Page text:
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It's widely agreed that North Carolina needs to improve public education. So why is Gov. Jim Martin contemplating budget cuts that could have the draconian effect of shortening class time in a number of counties around the state?The answer, of course, is that North Carolina's budget is expected to come up more than $400 million short when receipts are tabulated at the end of June. To help save money, Governor Martin has asked school districts to share in cost-cutting.

The operative question is, cut back on what? With only six weeks left in the school year, most of the districts have already spent the lion's share of state allocations. The alternatives for reducing expenses are few.

One school district, Wake County, has suggested shutting schools down a few days early this spring. Others - including a number of Triad school systems - are considering abbreviating summer school, or closing it altogether.

Governor Martin accuses school superintendents of posturing. He believes less drastic - and less visible - cuts could be made. But savings that count up into the millions in some of the state's largest school districts cannot be found easily on such short notice. Smaller districts are at a disadvantage because they typically don't have local tax supplements to lean on.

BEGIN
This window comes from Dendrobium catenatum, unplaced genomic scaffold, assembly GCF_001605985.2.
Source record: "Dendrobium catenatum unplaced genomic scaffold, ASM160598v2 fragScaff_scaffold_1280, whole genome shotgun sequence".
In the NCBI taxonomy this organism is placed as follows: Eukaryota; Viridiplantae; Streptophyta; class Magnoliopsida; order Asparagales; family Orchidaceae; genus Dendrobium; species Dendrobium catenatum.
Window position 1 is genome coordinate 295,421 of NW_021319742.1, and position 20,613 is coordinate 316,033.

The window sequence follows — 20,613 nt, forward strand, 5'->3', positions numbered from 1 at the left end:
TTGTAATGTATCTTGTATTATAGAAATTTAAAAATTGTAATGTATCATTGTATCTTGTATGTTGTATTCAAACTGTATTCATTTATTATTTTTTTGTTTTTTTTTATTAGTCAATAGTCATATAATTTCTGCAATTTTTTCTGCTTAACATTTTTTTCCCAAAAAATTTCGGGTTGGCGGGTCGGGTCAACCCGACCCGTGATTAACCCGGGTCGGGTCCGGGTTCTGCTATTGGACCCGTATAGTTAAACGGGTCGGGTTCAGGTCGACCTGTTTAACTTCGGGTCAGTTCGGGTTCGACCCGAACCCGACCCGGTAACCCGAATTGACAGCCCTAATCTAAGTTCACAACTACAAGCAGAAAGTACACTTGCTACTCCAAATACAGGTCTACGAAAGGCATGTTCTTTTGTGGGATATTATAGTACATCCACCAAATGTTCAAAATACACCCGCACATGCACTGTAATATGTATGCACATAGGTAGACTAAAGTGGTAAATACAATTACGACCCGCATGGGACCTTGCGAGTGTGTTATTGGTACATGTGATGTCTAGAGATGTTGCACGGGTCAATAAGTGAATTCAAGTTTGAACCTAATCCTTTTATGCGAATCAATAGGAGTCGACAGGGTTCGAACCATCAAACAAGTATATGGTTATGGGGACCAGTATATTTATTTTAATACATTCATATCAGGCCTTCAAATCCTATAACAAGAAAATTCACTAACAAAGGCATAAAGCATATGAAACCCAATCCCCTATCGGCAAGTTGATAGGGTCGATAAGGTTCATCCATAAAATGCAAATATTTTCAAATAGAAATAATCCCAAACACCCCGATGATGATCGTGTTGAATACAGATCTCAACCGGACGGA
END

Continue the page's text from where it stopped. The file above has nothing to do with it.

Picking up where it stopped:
In any case, if better schools are one of this state's fundamental goals, it doesn't make sense to approve increases for education, only to take them back at the first sign of trouble.

``I've got to ask everybody to do what they can to help out, and that means everybody,' Martin says. He worries that other state agencies will mutiny if schools aren't asked to share the burden.

But it's the job of leadership to set priorities and to protect programs at the top from the corrosive effects of budget politics. Across-the-board budget slashing will certainly make the governor's job easier, but it deprives school children of the education they have been promised.

Already North Carolina has backed off the promise of school reform. The Basic Education Program was cut last year, and teacher salary increases are threatened by the budget shortfall. If Martin and the legislature are serious about improving schools, as they should be, its time to stand firm against competing interests and guarantee the schools the money they need.


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